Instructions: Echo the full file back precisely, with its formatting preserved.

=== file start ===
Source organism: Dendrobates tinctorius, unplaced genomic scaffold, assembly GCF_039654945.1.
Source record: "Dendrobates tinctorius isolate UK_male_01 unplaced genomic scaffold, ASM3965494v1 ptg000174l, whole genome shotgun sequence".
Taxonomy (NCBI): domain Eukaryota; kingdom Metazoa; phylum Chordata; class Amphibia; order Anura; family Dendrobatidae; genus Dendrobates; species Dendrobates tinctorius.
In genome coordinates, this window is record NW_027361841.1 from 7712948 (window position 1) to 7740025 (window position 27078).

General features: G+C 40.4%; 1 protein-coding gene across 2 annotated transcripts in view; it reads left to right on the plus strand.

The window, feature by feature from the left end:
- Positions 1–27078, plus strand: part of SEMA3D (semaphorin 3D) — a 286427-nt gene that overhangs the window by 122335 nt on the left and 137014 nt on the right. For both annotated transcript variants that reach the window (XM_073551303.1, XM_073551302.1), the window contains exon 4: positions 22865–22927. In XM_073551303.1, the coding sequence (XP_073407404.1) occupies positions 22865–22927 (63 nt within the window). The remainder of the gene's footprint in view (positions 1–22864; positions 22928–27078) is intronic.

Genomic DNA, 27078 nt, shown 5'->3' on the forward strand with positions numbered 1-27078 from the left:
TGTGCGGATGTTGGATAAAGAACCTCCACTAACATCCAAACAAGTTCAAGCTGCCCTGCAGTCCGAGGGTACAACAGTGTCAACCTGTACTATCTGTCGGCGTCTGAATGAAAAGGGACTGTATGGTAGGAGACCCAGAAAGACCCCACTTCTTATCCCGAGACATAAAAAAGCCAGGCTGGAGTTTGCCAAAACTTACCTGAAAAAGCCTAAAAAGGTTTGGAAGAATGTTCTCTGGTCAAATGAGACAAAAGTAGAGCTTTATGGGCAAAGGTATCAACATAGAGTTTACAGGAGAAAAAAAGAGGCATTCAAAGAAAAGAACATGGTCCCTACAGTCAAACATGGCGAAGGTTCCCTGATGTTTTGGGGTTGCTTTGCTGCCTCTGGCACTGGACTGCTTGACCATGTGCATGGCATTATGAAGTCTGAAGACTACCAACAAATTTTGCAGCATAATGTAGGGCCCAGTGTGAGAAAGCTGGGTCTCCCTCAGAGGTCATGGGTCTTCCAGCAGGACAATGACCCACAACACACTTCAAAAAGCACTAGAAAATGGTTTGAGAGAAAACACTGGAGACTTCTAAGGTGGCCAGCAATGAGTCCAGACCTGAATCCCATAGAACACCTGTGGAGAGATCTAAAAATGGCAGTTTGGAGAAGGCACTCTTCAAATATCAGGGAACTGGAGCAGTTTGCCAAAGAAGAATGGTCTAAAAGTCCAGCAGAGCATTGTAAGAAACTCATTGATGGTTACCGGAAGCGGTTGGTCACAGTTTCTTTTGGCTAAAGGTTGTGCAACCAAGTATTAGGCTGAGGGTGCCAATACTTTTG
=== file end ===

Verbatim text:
Source organism: Dendrobates tinctorius, unplaced genomic scaffold, assembly GCF_039654945.1.
Source record: "Dendrobates tinctorius isolate UK_male_01 unplaced genomic scaffold, ASM3965494v1 ptg000174l, whole genome shotgun sequence".
Taxonomy (NCBI): domain Eukaryota; kingdom Metazoa; phylum Chordata; class Amphibia; order Anura; family Dendrobatidae; genus Dendrobates; species Dendrobates tinctorius.
In genome coordinates, this window is record NW_027361841.1 from 7712948 (window position 1) to 7740025 (window position 27078).

General features: G+C 40.4%; 1 protein-coding gene across 2 annotated transcripts in view; it reads left to right on the plus strand.

The window, feature by feature from the left end:
- Positions 1–27078, plus strand: part of SEMA3D (semaphorin 3D) — a 286427-nt gene that overhangs the window by 122335 nt on the left and 137014 nt on the right. For both annotated transcript variants that reach the window (XM_073551303.1, XM_073551302.1), the window contains exon 4: positions 22865–22927. In XM_073551303.1, the coding sequence (XP_073407404.1) occupies positions 22865–22927 (63 nt within the window). The remainder of the gene's footprint in view (positions 1–22864; positions 22928–27078) is intronic.

Genomic DNA, 27078 nt, shown 5'->3' on the forward strand with positions numbered 1-27078 from the left:
TGTGCGGATGTTGGATAAAGAACCTCCACTAACATCCAAACAAGTTCAAGCTGCCCTGCAGTCCGAGGGTACAACAGTGTCAACCTGTACTATCTGTCGGCGTCTGAATGAAAAGGGACTGTATGGTAGGAGACCCAGAAAGACCCCACTTCTTATCCCGAGACATAAAAAAGCCAGGCTGGAGTTTGCCAAAACTTACCTGAAAAAGCCTAAAAAGGTTTGGAAGAATGTTCTCTGGTCAAATGAGACAAAAGTAGAGCTTTATGGGCAAAGGTATCAACATAGAGTTTACAGGAGAAAAAAAGAGGCATTCAAAGAAAAGAACATGGTCCCTACAGTCAAACATGGCGAAGGTTCCCTGATGTTTTGGGGTTGCTTTGCTGCCTCTGGCACTGGACTGCTTGACCATGTGCATGGCATTATGAAGTCTGAAGACTACCAACAAATTTTGCAGCATAATGTAGGGCCCAGTGTGAGAAAGCTGGGTCTCCCTCAGAGGTCATGGGTCTTCCAGCAGGACAATGACCCACAACACACTTCAAAAAGCACTAGAAAATGGTTTGAGAGAAAACACTGGAGACTTCTAAGGTGGCCAGCAATGAGTCCAGACCTGAATCCCATAGAACACCTGTGGAGAGATCTAAAAATGGCAGTTTGGAGAAGGCACTCTTCAAATATCAGGGAACTGGAGCAGTTTGCCAAAGAAGAATGGTCTAAAAGTCCAGCAGAGCATTGTAAGAAACTCATTGATGGTTACCGGAAGCGGTTGGTCACAGTTTCTTTTGGCTAAAGGTTGTGCAACCAAGTATTAGGCTGAGGGTGCCAATACTTTTG